The gun-control movement has a new catchphrase and a new strategy to get more laws restricting the right to bear arms passed.
Instead of lobbying Congress or state legislators, gun controllers plan to use ballot initiatives to make gun-control measures part of state constitutions.
The gun-control movement was emboldened by the passage in November of Washington state’s Initiative 594 (I-594), which mandates background checks for all gun sales, The New York Times reported. It received nearly 60 percent of the vote and took effect on Dec. 4. The National Rifle Association opposed the initiative, saying it was poorly written and would require background checks for simply handing a gun to a friend.
A coalition of antigun groups and former New York Mayor Michael Bloomberg are now working to replicate that success in other states.
“I can’t recall ballot initiatives focused on gun policy,” Daniel Webster, the director of the Johns Hopkins Center for Gun Policy and Research, told The Times. “There wasn’t the money.”
The money apparently exists now. Bloomberg and his allies reportedly spent $30 million to get I-594 passed and now plan to spend similar amounts in other states, The Times reported. Fox News reported that gun foes outspent Second Amendment supporters in Washington State by a ratio of seven to one.
In Nevada, a measure to tighten restrictions on sales on gun shows has already made it to the 2016 ballot. A group called Nevadans for Background Checks says it collected 247,000 signatures to get the measures on the ballot.
The Gun Safety Movement
Antigun forces have also come up with a new name for their cause; it is now the “gun safety” movement, The Times reported. The idea is to appeal to moderate and conservative voters that are skeptical of gun control but concerned about safety.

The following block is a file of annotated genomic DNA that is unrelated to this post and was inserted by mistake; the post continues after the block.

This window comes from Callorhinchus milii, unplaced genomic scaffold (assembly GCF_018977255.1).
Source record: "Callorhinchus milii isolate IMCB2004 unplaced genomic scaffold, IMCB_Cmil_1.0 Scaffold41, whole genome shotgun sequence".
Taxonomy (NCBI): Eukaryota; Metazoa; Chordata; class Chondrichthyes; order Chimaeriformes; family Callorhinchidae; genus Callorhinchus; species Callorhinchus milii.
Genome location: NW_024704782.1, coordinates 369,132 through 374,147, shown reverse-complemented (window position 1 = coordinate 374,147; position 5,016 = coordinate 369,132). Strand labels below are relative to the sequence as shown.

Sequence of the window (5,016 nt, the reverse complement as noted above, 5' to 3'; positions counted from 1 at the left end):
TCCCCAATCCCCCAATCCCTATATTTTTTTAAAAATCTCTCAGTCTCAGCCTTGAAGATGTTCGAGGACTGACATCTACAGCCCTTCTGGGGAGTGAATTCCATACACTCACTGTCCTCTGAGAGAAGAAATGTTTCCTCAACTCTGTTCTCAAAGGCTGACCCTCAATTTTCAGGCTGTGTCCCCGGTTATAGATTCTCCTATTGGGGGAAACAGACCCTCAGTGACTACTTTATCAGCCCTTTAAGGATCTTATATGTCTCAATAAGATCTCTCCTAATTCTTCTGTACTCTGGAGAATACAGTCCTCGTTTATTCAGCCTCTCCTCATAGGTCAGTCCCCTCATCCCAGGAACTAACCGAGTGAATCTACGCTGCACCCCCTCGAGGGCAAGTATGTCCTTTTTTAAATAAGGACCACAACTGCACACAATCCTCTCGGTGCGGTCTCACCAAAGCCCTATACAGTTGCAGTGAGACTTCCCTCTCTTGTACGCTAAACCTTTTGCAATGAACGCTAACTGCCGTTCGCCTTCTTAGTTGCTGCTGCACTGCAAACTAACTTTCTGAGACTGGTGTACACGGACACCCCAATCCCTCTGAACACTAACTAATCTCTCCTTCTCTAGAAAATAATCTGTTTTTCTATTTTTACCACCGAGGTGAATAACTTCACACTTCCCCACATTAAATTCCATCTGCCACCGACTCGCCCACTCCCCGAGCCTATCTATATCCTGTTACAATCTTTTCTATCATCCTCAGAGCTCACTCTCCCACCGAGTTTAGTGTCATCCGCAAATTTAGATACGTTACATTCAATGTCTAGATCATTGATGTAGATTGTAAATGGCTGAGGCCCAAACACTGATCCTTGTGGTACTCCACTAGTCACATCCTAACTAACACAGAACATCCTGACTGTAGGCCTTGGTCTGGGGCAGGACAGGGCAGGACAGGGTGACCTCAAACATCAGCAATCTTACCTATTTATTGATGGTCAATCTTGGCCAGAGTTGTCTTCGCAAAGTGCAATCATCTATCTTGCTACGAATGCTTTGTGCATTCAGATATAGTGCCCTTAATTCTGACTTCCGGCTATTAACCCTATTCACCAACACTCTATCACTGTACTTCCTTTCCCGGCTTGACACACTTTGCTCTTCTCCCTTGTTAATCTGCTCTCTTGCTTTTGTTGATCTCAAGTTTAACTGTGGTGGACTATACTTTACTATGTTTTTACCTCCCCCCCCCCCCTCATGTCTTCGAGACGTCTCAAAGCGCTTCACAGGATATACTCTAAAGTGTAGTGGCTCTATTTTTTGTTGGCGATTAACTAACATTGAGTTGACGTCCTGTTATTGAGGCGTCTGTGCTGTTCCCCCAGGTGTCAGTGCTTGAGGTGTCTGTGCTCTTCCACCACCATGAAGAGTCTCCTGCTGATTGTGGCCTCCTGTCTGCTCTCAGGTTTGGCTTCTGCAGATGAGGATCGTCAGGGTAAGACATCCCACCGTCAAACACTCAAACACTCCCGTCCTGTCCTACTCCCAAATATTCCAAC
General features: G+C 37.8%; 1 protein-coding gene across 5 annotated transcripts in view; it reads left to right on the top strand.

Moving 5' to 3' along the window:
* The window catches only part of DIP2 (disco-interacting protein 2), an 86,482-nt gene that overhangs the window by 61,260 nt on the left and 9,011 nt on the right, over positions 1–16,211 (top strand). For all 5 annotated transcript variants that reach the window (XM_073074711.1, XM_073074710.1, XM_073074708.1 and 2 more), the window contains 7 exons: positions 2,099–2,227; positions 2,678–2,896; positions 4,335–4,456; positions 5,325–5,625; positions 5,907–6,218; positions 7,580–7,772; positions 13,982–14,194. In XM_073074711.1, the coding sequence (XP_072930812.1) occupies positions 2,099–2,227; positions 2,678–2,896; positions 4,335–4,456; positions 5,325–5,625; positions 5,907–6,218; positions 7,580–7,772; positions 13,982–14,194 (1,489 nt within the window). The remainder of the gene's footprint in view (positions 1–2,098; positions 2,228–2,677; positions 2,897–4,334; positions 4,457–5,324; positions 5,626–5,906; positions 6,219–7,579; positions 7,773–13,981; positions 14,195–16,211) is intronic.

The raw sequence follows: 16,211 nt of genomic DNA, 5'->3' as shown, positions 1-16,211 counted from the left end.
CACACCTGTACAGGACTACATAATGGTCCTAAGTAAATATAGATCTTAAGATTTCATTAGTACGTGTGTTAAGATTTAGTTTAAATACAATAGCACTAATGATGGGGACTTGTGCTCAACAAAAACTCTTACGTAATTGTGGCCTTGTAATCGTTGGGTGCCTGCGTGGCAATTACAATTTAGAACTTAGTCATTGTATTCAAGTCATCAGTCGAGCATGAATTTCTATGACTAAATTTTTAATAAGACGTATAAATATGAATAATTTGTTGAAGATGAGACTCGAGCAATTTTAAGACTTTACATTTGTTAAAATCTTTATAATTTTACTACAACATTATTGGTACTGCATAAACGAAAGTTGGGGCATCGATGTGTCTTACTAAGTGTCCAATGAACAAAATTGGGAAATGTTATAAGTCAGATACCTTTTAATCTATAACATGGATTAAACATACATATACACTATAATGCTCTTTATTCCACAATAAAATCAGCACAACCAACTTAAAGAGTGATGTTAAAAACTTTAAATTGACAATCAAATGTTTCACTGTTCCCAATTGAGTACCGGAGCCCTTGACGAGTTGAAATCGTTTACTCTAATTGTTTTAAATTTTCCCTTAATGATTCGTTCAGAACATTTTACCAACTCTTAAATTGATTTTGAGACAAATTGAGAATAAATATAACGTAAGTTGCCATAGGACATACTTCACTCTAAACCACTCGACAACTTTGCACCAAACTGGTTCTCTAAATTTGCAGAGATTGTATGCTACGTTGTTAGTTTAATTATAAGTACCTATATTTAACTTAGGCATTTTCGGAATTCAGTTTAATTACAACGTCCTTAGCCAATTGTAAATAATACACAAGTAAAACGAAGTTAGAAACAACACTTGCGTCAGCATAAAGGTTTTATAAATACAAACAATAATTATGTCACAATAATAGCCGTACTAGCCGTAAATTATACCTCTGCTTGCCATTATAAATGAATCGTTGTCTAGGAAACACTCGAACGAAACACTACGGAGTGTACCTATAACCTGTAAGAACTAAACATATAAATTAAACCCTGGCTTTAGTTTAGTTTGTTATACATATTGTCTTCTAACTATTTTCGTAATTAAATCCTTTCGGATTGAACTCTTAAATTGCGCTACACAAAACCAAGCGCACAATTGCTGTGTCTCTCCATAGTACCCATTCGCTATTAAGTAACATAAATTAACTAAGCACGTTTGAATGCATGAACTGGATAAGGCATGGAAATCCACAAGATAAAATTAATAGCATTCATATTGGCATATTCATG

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One of the movement’s tactics will be to focus on social problems such as domestic violence and mental illness. They want the goal to be seen as keeping guns out of the hands of those labeled mentally ill or suspected of domestic violence.
“Things that people feel are most doable politically right now are connected to domestic violence,” Webster noted. “There is a lot of uptick on that issue even in red states and states with a lot of guns.”
Eleven state legislatures, he said, have passed laws restricting gun ownership by those convicted of domestic violent crimes in the last two years.
Their Next Move?
It is not known what states the gun controllers will target next or exactly what they will put on the ballot, although The Times speculated that Wisconsin, Colorado, Maine, Arizona, Louisiana and Oregon could be among the states. There are around 17 groups working to bring such measures to the ballot.
Groups like the NRA are planning to strike back hard.
“We will be wherever they are to challenge them,” NRA spokesman Andrew Arulanandam told The Times. Pertaining to the geography, he added, “The terrain gets a lot harder for [Bloomberg].”
The battle is also being waged in the courts, as challenges to I-594 have been filed in federal court in Washington state. Other groups have filed a legal challenge to the initiative on the Nevada state ballot.
Public Cools to Gun Control
Gun-control opponents may have an easier time thwarting these measures than some people think. A new Pew Research Poll indicates that more than half of Americans now support gun rights.
Around 52 percent say protecting gun rights is more important than safety, the poll found. The survey also showed that 57 percent of Americans believe gun ownership protects individuals from becoming victims of crime.
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